HTML and CSS Reference
In-Depth Information
Killing the cache
As I mentioned earlier in this chapter, the browsers get pretty sticky
with the cache. It's easy to get stuck in a cycle where you can't
clear the cache to test a change you've made. So far, the spec
doesn't have a method to programmatically clear the cache (for
example, you can't do it from the applicationCache object).
With that in mind, during development I strongly urge you to
avoid using the cache manifest. Make sure your application
development is completely fi nished, and only then move on to
adding the manifest attribute. That said, once you've got the
cache in place, how do you go about clearing it?
Manually. Upgrading to a new cache should be as simple as
changing the contents of the manifest file. As I said before, use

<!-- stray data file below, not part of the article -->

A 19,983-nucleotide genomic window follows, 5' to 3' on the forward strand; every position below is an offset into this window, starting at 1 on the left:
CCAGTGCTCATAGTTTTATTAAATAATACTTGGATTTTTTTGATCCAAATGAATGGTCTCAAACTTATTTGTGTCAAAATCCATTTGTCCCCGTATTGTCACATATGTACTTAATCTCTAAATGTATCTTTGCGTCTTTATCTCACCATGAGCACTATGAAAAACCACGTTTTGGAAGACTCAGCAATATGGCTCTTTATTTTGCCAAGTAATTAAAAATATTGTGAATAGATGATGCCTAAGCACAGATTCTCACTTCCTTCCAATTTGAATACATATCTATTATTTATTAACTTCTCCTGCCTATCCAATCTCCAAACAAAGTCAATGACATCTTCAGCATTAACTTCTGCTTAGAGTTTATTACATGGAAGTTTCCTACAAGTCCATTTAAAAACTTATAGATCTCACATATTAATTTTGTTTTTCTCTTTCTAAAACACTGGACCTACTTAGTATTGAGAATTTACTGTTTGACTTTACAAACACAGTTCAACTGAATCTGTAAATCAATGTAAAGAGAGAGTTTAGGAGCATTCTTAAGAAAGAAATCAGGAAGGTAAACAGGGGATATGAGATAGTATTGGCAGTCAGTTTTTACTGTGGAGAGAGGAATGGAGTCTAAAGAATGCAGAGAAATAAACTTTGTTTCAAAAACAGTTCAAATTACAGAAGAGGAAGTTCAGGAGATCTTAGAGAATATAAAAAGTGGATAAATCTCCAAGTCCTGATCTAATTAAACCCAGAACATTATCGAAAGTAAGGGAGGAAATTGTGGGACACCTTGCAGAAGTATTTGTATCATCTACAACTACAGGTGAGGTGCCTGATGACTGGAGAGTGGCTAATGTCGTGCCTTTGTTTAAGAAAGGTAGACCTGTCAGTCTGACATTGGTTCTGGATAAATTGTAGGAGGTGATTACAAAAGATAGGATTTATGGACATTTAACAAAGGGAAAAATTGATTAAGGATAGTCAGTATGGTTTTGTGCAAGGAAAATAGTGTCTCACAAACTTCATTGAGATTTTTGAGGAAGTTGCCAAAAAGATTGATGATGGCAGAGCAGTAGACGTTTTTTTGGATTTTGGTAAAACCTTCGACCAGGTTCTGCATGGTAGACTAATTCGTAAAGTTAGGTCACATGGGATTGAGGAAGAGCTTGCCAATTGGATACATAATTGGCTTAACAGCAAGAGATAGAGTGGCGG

a comment that includes a version number or similar. What if you
want to start again, or what if you want to remove the manifest
attribute all together? You'll only be able to do this during devel-
opment because it requires you to clear the browser's cache (and
depending on the browser, it's tucked away in different places).
For WebKit-based browsers, you need to empty (or clear) the
cache. By cache I mean anything that's been stored to help your
browsing experience go faster. By WebKit, I mean Safari desk-
top, Safari mobile, and Chrome.
WebKit clears the cache for everything except that particular
window, so when you refresh, it's still got the cache manifest
included. This goes for the iPhone, too.
For Firefox, you need to open the preference, go to the
Advanced tab, and select the Network tab. From there you can
clear individual domains cache.
NOTE When you clear the
cache, make sure there
aren't any windows still open
with your application that uses
the manifest.
In the past, websites often failed to work when users weren't
connected to the Internet. Browsers are now beginning to sup-
port this capability, and this chapter showed you how to make
your web apps work without the web.
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